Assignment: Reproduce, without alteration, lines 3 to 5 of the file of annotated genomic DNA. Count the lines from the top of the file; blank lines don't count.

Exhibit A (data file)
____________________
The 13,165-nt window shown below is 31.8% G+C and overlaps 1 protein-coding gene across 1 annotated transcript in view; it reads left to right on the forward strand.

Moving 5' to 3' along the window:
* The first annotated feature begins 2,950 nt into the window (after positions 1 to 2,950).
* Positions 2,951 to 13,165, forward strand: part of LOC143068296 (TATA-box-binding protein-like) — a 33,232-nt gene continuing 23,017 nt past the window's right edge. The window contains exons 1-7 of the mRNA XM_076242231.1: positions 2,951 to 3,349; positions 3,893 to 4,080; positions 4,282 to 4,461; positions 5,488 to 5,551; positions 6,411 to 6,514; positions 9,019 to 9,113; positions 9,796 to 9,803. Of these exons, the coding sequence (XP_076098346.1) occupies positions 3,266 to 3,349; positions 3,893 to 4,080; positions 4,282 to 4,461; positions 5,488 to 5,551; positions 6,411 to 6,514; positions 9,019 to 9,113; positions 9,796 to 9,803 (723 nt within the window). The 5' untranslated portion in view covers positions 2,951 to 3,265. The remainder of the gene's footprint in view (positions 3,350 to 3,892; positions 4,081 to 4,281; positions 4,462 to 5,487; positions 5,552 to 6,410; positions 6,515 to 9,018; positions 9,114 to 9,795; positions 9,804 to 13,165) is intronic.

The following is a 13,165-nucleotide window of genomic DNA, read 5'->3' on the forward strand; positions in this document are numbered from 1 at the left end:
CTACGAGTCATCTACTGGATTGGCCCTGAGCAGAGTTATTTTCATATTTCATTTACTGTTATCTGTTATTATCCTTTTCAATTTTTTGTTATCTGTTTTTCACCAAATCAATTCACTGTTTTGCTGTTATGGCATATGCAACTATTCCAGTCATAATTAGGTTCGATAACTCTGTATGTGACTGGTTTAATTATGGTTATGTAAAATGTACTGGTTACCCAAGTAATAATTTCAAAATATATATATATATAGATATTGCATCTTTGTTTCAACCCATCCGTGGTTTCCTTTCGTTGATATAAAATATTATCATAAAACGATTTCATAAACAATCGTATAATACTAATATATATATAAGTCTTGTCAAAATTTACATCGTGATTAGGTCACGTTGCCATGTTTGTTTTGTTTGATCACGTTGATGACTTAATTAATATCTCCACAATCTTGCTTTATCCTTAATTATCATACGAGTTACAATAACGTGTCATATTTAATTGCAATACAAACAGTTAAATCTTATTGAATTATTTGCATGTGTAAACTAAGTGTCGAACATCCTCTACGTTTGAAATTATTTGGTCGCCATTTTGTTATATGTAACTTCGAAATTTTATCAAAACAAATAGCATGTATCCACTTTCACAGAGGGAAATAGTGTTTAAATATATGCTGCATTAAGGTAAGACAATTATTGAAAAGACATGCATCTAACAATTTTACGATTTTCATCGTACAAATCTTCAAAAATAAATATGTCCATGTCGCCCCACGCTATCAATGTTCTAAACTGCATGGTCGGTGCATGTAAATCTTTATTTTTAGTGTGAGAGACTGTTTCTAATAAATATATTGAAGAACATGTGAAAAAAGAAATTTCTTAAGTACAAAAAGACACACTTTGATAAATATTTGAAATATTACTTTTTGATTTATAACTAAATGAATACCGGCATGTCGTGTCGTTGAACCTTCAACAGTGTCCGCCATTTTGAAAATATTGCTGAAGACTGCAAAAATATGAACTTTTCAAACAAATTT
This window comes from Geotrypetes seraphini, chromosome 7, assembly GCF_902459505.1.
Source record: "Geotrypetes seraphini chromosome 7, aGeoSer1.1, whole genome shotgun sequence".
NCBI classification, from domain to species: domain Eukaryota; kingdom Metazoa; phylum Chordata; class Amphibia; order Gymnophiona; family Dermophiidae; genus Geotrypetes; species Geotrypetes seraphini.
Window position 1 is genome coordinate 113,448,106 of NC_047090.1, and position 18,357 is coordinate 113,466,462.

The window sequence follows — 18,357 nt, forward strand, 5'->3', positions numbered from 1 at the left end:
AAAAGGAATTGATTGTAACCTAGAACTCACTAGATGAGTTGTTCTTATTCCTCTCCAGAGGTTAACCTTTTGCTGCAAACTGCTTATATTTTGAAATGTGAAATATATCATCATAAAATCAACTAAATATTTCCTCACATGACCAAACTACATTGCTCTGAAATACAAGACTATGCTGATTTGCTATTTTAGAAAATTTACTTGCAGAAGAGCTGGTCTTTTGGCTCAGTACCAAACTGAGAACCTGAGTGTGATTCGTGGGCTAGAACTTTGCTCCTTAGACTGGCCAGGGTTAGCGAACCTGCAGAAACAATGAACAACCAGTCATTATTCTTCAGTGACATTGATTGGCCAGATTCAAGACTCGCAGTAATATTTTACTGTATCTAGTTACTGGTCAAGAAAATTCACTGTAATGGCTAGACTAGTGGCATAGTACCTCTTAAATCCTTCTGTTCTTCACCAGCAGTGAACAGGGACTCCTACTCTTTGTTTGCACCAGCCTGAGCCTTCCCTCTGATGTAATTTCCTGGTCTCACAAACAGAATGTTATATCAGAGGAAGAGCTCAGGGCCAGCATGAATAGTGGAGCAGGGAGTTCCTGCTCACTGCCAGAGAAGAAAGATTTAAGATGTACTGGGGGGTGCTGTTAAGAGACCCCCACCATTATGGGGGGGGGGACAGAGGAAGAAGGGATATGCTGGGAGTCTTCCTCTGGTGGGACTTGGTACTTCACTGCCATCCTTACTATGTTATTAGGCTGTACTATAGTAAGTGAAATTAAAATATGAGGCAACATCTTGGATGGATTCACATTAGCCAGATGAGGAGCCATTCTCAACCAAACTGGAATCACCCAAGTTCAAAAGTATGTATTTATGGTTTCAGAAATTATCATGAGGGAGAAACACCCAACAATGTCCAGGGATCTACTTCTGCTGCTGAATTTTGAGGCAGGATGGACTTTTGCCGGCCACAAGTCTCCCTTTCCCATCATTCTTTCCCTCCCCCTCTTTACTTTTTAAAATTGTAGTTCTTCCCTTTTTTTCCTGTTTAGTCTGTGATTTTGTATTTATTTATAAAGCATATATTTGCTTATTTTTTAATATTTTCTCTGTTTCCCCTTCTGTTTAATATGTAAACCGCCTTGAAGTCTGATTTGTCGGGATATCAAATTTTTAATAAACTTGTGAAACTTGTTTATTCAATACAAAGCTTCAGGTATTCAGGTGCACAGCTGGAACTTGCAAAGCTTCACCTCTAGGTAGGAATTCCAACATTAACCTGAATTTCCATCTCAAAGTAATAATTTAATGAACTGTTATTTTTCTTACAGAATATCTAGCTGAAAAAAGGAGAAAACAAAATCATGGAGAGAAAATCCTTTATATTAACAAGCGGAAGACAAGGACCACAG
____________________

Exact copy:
* The first annotated feature begins 2,950 nt into the window (after positions 1 to 2,950).
* Positions 2,951 to 13,165, forward strand: part of LOC143068296 (TATA-box-binding protein-like) — a 33,232-nt gene continuing 23,017 nt past the window's right edge. The window contains exons 1-7 of the mRNA XM_076242231.1: positions 2,951 to 3,349; positions 3,893 to 4,080; positions 4,282 to 4,461; positions 5,488 to 5,551; positions 6,411 to 6,514; positions 9,019 to 9,113; positions 9,796 to 9,803. Of these exons, the coding sequence (XP_076098346.1) occupies positions 3,266 to 3,349; positions 3,893 to 4,080; positions 4,282 to 4,461; positions 5,488 to 5,551; positions 6,411 to 6,514; positions 9,019 to 9,113; positions 9,796 to 9,803 (723 nt within the window). The 5' untranslated portion in view covers positions 2,951 to 3,265. The remainder of the gene's footprint in view (positions 3,350 to 3,892; positions 4,081 to 4,281; positions 4,462 to 5,487; positions 5,552 to 6,410; positions 6,515 to 9,018; positions 9,114 to 9,795; positions 9,804 to 13,165) is intronic.

The following is a 13,165-nucleotide window of genomic DNA, read 5'->3' on the forward strand; positions in this document are numbered from 1 at the left end: